Tuesday, July 31, 2012

We Do Not Recommend Your Work

Hey, wait a minute; there's no such thing as a fifth Wednesday. Maybe we don't recommend your journal, even if you do think we benefit from buying copies of it:
Dear Writer: Thank you for sending your work to Fifth Wednesday Journal. We have completed our review, and our readers and editors do not recommend your work for publication in the Fall 2012 issue. Please visit www.fifthwednesdayjournal.org for information on future submission periods. Fifth Wednesday Journal editors recognize the cost of literary magazines can be prohibitive for many writers. Nevertheless, we believe that writers benefit from reading a literary magazine on a regular basis. Our offer: Send a copy of this e-mail together with a payment of $6.00 and we will send you one copy of the issue of your choice; send a payment of $15.00 and we will send you a three (3) issue subscription starting with the most recent issue released. Unfortunately, for international orders we must add postage: $6.00 for one copy and $15.00 for subscriptions. Offer expires October 1, 2012. Send a copy of this e-mail, shipping address, issue choice, and payment to: Fifth Wednesday Books, Inc. P.O. Box 4033, Lisle, IL 60532-9033 Thank you again for the opportunity to read your work. If you wish to receive our newsletters go to the website and click on the Join Our Mailing List icon. Editors at Fifth Wednesday Journal www.fifthwednesdayjournal.org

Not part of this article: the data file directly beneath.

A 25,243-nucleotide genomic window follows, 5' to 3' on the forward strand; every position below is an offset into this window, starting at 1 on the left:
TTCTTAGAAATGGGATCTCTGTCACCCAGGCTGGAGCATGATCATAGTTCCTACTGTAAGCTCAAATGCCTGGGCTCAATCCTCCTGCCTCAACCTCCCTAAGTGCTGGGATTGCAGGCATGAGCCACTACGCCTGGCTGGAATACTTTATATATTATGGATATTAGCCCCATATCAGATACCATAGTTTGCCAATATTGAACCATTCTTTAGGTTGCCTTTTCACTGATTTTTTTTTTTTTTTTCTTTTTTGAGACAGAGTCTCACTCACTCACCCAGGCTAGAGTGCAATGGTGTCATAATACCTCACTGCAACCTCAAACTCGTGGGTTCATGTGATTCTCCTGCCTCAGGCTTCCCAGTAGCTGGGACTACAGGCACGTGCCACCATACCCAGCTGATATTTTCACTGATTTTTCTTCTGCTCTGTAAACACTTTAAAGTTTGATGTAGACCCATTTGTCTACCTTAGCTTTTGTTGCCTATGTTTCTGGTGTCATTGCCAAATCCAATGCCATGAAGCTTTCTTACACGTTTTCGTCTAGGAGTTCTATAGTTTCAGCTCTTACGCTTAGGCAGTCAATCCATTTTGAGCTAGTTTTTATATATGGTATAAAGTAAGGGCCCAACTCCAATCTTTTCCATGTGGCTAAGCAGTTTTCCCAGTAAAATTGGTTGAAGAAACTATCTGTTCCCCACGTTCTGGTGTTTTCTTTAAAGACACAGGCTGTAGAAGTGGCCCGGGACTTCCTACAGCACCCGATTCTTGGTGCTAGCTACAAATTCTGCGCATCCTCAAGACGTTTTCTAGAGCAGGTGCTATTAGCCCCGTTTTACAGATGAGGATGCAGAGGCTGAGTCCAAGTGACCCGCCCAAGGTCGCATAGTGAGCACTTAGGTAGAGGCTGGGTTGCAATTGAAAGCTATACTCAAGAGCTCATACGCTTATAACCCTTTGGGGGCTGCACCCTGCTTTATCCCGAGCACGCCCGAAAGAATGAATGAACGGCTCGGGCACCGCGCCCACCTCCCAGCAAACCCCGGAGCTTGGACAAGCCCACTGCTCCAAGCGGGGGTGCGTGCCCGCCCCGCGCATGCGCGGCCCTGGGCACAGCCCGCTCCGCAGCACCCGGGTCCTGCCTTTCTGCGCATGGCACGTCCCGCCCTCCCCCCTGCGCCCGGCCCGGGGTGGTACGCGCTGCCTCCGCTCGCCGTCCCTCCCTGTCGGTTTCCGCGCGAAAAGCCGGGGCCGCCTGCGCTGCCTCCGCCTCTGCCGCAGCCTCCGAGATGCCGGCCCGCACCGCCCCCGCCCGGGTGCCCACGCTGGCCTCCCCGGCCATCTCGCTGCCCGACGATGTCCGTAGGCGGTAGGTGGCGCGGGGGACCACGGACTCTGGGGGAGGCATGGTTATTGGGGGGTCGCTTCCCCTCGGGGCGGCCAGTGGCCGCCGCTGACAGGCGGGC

Monday, July 30, 2012

Public Space, Private Rejection